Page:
ROME (Reuters) - Thousands of migrants are being lured to Italy with false promises of work and forced to live in conditions akin to slavery, the International Organisation for Migration (IOM) said Tuesday.
In a study of a migrant camp near the town of San Nicola Varco, 100 km (63 miles) south of Naples, IOM officials found some 1,200 migrants squatting in abandoned buildings without water and electricity, eking a living among piles of rubbish.
The young men, most of them from Morocco, were being paid between 15 and 25 euros (£12.7 and £21) for a 12-hour day labouring in nearby greenhouses and fields, without work contracts. Their employers often charged them for basics like transport and water, in the sweltering summer temperatures of southern Italy.
“The humanitarian emergency has become serious because they are living in conditions that are unsustainable,” said Flavio Di Giacomo, spokesman for the IOM in Italy. “The salaries are well below the minimum. It is a kind of slavery.”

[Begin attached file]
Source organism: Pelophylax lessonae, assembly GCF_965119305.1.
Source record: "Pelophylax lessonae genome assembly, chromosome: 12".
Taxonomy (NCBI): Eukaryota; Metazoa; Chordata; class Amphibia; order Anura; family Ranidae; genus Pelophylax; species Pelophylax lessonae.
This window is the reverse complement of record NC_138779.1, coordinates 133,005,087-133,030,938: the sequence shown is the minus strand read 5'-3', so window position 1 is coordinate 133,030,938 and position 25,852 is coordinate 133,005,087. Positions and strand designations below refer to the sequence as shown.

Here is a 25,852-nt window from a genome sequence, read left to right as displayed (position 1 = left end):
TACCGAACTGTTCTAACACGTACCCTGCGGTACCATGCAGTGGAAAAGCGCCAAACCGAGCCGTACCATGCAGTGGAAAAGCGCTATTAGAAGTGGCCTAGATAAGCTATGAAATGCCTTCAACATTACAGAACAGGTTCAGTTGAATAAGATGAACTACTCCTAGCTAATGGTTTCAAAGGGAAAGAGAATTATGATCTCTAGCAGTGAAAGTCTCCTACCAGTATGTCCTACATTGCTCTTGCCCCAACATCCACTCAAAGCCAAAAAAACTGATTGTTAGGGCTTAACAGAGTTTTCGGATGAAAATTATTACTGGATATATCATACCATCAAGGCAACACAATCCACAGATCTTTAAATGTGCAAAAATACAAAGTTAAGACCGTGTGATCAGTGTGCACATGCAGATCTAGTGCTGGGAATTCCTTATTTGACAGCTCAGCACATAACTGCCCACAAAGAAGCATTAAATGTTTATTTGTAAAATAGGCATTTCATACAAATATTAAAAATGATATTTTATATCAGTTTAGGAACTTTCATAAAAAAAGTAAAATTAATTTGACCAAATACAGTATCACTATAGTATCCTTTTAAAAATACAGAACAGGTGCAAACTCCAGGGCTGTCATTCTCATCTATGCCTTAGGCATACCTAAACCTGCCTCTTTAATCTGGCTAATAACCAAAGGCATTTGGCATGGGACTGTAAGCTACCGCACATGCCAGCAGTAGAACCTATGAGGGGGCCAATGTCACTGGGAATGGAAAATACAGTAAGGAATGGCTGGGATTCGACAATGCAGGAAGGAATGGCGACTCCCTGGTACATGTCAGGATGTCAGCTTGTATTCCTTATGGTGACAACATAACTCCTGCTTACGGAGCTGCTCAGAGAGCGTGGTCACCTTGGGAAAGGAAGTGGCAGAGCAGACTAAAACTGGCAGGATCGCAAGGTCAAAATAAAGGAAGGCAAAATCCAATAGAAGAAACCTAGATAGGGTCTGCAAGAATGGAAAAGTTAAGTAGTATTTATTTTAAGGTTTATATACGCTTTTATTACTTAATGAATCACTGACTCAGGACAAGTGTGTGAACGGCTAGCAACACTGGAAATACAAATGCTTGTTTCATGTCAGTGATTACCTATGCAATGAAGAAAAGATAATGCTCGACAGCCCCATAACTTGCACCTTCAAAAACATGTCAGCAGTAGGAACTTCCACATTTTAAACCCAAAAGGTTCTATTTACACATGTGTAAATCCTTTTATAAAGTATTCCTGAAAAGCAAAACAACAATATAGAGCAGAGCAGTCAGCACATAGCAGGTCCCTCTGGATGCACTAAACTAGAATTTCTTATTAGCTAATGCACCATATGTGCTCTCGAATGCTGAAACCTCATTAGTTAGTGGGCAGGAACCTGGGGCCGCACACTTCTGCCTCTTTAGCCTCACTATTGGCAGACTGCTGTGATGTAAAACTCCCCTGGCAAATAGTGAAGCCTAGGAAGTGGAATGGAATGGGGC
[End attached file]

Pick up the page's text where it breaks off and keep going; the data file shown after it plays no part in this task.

Di Giacomo said that San Nicola Varco is one of the largest migrant settlements, but there are many more across southern Italy and even in the more prosperous north.
“We’re talking about many thousands of immigrants in total.”
Many of the migrants had paid up to 8,000 euros per person to a middle-man in their home country for the promise of a seasonal contract in Italy, the OIM said.
“Once in Italy, the migrants found that their employer had disappeared or just refused to employ them. Without a legal work permit, many fell into exploitation,” said Peter Schatzer, regional representative for the IOM in Rome.
Each year, Italy sets a quota for the number of migrant workers allowed to enter the country as seasonal workers for its large agricultural sector.
The IOM said illegal labour, especially in the agricultural sector, is a widespread phenomenon in Italy with official statistics showing it accounts for between 15.9 percent and 17.6 percent of gross domestic product.
Prime Minister Silvio Berlusconi was elected by a landslide last year with a mandate to crack down on illegal immigration and rising crime, which many Italians blame on immigrants.
His government has clashed with the UN refugee agency UNHCR over a deal which allows Italy to return to Libya boats of would-be illegal migrants intercepted in the Mediterranean.
Reporting by Daniel Flynn; Editing by Ron Askew